Mozambique’s coastal cities, which are some of the areas most vulnerable to climate change in Africa, must adapt to extreme weather and become more resilient.
Mozambique CCAP in USAID Frontlines: Cities Adapt to Climate Change One Tree and One Text Message at a Time.
Project Success Story | December 24, 2018
USAID’s Coastal City Adaptation Project worked with local communities in Mozambique to restore mangrove trees, which offers a host of benefits to the environment and the economy, while encouraging the use of mobile phones to alert residents of pending disasters.
With assistance from USAID’s Coastal City Adaptation Project (CCAP), two Mozambican cities are committing to taking proactive steps to adapt to climate change and pre- vent devastating ecological effects. CCAP is targeting Pemba and Quelimane to shift from a reactive to an adaptive approach. In Quelimane, municipal government leaders and the community work side by side to restore the mangrove forest as part of CCAP. In April 2015, the Quelimane municipal government authorized the environmental protection of land in Icidua and Mirazane, another community set along the Bons Sinais River, to restore the mangrove forest. Community members are planting mangrove seedlings in the protected areas, and many already envision a better future.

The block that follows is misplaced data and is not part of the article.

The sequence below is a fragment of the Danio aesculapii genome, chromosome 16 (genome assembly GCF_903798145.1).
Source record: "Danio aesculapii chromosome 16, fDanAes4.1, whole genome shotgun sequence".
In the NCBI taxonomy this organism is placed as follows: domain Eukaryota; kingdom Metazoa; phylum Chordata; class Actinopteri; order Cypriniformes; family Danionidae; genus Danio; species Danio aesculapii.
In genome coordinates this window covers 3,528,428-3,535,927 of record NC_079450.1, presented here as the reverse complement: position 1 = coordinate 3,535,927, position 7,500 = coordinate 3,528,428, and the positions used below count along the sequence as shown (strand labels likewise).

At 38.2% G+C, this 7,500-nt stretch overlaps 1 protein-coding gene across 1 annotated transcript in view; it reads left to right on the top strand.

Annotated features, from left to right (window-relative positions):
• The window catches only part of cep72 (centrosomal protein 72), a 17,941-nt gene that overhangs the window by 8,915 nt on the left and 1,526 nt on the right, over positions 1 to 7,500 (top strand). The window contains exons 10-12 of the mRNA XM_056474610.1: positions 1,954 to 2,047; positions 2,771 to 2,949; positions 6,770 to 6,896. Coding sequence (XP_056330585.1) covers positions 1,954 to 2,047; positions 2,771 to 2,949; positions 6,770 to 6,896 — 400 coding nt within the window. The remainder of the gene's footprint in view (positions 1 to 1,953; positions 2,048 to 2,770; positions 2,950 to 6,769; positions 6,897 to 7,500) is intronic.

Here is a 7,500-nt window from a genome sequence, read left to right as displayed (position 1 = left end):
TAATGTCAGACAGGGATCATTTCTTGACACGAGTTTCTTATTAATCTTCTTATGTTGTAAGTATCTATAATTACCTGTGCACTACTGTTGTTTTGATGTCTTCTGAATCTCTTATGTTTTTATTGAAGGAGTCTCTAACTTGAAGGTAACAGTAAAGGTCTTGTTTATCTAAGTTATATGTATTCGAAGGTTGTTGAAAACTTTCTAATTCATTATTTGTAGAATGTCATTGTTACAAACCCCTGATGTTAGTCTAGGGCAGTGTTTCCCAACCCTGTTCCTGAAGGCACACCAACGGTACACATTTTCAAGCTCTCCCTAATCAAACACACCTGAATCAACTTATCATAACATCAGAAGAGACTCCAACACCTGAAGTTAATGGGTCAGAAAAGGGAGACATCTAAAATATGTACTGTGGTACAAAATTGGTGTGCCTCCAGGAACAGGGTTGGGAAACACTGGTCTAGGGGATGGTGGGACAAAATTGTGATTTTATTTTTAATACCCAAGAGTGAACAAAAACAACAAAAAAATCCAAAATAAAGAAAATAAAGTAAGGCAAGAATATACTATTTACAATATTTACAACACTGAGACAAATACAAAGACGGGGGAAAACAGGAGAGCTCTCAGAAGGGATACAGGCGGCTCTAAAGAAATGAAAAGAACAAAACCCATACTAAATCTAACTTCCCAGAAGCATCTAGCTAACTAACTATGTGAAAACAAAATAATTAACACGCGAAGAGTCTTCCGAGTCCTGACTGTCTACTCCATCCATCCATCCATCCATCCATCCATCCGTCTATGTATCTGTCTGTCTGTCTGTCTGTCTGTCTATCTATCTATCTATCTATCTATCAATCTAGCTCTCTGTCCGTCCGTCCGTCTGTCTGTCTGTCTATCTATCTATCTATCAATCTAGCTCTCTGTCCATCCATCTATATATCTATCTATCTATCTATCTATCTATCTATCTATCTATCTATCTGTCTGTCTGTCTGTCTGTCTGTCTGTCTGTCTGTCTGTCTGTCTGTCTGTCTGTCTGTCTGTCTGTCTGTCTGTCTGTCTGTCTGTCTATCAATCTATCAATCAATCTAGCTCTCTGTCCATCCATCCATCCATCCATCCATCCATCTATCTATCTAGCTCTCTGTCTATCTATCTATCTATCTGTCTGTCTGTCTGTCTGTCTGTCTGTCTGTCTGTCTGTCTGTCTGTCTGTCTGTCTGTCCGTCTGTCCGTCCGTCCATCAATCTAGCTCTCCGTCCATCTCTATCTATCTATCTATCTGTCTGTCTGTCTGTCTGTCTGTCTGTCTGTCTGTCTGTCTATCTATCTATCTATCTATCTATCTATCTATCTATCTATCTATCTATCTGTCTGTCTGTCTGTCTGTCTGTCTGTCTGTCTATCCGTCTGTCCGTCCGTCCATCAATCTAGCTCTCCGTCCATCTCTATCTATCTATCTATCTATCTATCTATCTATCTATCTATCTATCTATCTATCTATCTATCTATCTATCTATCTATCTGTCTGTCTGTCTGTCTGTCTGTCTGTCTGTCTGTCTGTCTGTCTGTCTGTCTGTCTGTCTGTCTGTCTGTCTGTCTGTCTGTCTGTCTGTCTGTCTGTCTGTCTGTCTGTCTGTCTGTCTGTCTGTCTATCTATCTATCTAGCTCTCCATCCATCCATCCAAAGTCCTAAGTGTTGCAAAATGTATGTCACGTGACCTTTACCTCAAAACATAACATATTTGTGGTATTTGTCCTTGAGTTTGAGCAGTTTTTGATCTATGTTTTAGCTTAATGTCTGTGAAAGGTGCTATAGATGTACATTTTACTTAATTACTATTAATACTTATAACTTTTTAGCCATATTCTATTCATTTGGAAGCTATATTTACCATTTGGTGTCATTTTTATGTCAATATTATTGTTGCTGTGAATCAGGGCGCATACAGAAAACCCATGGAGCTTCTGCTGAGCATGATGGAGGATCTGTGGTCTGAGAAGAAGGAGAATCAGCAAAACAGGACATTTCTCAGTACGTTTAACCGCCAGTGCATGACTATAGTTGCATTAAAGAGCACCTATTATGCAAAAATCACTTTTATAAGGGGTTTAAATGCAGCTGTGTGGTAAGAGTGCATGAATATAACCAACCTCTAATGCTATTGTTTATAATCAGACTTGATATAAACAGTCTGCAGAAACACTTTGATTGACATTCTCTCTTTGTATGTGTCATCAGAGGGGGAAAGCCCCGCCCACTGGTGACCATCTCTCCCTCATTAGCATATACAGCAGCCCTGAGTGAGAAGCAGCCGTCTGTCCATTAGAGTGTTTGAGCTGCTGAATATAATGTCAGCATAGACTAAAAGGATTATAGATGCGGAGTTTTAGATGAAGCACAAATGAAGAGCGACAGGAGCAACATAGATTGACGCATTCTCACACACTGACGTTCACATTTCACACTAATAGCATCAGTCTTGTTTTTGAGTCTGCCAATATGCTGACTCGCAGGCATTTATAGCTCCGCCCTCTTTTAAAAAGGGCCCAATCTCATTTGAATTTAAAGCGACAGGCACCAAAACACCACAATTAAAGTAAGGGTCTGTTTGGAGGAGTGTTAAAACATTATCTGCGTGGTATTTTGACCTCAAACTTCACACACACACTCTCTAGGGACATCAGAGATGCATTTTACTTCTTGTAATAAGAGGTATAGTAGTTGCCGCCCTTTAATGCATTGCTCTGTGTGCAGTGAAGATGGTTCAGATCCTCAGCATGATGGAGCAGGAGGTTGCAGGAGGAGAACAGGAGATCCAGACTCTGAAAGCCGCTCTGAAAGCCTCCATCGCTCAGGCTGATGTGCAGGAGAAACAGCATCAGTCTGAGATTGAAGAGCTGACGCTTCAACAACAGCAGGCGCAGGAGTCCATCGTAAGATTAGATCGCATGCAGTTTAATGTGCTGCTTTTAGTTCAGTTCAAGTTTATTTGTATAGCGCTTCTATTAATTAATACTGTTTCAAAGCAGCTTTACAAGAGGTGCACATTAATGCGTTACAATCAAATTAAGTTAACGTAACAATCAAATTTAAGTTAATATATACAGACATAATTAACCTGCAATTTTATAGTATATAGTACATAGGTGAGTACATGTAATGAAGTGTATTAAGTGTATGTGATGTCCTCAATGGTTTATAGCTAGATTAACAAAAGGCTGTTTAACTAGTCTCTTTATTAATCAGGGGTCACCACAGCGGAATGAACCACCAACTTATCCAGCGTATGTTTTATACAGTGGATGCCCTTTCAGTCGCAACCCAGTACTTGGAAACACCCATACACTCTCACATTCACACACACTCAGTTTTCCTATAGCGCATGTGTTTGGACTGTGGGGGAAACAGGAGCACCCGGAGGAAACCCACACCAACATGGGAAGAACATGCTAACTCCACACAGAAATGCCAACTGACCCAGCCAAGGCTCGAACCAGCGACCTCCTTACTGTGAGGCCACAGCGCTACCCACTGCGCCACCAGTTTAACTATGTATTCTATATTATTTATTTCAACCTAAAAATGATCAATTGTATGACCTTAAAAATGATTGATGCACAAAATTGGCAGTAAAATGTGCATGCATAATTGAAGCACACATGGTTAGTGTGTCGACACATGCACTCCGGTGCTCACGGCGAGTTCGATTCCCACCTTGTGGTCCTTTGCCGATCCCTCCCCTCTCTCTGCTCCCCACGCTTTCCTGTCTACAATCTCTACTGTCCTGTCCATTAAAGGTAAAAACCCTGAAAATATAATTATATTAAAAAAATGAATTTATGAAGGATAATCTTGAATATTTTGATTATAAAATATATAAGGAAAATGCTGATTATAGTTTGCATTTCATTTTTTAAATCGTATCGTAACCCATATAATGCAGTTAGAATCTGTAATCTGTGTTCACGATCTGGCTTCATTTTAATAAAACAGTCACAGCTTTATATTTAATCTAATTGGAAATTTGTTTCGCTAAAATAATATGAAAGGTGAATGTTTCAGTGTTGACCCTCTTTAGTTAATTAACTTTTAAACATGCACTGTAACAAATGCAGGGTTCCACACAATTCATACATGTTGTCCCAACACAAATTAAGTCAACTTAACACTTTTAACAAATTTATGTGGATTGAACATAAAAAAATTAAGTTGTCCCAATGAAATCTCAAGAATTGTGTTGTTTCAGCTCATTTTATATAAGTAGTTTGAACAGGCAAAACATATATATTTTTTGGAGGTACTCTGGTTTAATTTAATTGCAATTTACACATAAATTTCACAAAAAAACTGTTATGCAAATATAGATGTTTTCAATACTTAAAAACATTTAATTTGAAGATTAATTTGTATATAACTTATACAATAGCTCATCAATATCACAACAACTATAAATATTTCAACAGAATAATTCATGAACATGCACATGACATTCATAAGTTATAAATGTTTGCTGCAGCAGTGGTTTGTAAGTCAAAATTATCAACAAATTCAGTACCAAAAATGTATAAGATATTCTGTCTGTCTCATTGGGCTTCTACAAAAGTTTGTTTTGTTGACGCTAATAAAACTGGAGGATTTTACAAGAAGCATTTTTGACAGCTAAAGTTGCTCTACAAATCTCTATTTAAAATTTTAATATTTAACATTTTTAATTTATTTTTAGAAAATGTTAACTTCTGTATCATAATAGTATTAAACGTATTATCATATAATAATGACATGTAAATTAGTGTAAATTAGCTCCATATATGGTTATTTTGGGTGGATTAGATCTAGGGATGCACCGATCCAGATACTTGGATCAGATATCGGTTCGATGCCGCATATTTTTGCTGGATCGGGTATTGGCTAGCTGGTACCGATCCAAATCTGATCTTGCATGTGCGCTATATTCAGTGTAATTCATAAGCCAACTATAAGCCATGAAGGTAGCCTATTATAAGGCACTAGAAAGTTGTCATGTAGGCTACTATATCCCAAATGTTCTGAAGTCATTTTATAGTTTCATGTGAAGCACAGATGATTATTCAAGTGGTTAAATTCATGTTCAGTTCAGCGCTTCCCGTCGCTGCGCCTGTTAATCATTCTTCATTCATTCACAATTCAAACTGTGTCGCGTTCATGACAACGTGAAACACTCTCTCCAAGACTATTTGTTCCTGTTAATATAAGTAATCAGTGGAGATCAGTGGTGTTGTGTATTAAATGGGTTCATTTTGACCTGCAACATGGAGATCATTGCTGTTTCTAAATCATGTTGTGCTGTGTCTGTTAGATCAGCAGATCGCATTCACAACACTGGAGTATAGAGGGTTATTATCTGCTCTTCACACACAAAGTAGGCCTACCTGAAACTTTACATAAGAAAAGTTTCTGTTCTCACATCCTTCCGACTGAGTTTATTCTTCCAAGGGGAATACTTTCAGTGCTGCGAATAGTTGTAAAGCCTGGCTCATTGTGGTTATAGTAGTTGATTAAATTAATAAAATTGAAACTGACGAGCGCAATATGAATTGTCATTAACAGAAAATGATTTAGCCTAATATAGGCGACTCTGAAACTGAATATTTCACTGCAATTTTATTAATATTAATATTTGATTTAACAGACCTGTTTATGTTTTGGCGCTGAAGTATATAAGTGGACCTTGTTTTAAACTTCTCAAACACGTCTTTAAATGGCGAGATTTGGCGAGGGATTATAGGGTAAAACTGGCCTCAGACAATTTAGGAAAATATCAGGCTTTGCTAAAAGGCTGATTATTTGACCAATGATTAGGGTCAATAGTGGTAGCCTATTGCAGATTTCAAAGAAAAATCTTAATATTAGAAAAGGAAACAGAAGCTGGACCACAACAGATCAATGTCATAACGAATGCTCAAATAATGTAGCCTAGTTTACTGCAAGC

Meanwhile, USAID and the Mozambican National Institute of Disaster Management, (similar to the Federal Emergency Management Agency in the United States) have developed a mobile phone-based early warning, emergency response and data collection system for extreme weather events in Pemba and Quelimane. Mobile phones are the primary means of communication in communities in Mozambique and every household has access to one. This system allows communities to quickly learn about and prepare for disaster, so a repeat of the March 2014 flooding in Pemba doesn’t happen.